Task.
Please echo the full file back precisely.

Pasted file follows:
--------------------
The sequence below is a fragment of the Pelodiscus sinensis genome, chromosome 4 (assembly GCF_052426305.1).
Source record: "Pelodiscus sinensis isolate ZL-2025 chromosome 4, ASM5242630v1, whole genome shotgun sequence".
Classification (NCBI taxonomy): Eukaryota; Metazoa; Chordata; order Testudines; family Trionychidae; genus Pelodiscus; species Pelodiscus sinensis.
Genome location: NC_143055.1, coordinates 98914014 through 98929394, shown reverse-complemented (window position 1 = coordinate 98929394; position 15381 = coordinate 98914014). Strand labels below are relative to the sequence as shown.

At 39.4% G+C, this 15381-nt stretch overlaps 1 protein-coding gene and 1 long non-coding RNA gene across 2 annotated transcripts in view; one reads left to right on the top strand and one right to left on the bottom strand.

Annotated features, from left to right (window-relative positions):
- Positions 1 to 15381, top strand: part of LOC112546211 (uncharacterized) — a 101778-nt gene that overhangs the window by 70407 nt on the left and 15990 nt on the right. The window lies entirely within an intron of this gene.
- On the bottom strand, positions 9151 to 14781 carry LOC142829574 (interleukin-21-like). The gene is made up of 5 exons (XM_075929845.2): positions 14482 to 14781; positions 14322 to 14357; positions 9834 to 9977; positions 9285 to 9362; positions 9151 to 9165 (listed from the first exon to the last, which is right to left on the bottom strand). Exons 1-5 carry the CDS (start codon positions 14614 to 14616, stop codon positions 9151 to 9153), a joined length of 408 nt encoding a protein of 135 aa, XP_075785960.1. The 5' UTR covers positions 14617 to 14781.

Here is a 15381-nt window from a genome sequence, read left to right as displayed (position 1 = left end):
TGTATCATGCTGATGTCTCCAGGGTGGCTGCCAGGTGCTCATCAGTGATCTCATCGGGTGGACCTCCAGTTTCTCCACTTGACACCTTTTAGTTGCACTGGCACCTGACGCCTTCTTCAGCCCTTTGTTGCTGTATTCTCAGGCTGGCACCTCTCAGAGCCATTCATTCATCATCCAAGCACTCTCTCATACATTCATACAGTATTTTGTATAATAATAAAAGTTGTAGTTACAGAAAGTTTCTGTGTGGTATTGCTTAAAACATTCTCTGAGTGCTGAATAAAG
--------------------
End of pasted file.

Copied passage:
The sequence below is a fragment of the Pelodiscus sinensis genome, chromosome 4 (assembly GCF_052426305.1).
Source record: "Pelodiscus sinensis isolate ZL-2025 chromosome 4, ASM5242630v1, whole genome shotgun sequence".
Classification (NCBI taxonomy): Eukaryota; Metazoa; Chordata; order Testudines; family Trionychidae; genus Pelodiscus; species Pelodiscus sinensis.
Genome location: NC_143055.1, coordinates 98914014 through 98929394, shown reverse-complemented (window position 1 = coordinate 98929394; position 15381 = coordinate 98914014). Strand labels below are relative to the sequence as shown.

At 39.4% G+C, this 15381-nt stretch overlaps 1 protein-coding gene and 1 long non-coding RNA gene across 2 annotated transcripts in view; one reads left to right on the top strand and one right to left on the bottom strand.

Annotated features, from left to right (window-relative positions):
- Positions 1 to 15381, top strand: part of LOC112546211 (uncharacterized) — a 101778-nt gene that overhangs the window by 70407 nt on the left and 15990 nt on the right. The window lies entirely within an intron of this gene.
- On the bottom strand, positions 9151 to 14781 carry LOC142829574 (interleukin-21-like). The gene is made up of 5 exons (XM_075929845.2): positions 14482 to 14781; positions 14322 to 14357; positions 9834 to 9977; positions 9285 to 9362; positions 9151 to 9165 (listed from the first exon to the last, which is right to left on the bottom strand). Exons 1-5 carry the CDS (start codon positions 14614 to 14616, stop codon positions 9151 to 9153), a joined length of 408 nt encoding a protein of 135 aa, XP_075785960.1. The 5' UTR covers positions 14617 to 14781.

Here is a 15381-nt window from a genome sequence, read left to right as displayed (position 1 = left end):
TGTATCATGCTGATGTCTCCAGGGTGGCTGCCAGGTGCTCATCAGTGATCTCATCGGGTGGACCTCCAGTTTCTCCACTTGACACCTTTTAGTTGCACTGGCACCTGACGCCTTCTTCAGCCCTTTGTTGCTGTATTCTCAGGCTGGCACCTCTCAGAGCCATTCATTCATCATCCAAGCACTCTCTCATACATTCATACAGTATTTTGTATAATAATAAAAGTTGTAGTTACAGAAAGTTTCTGTGTGGTATTGCTTAAAACATTCTCTGAGTGCTGAATAAAG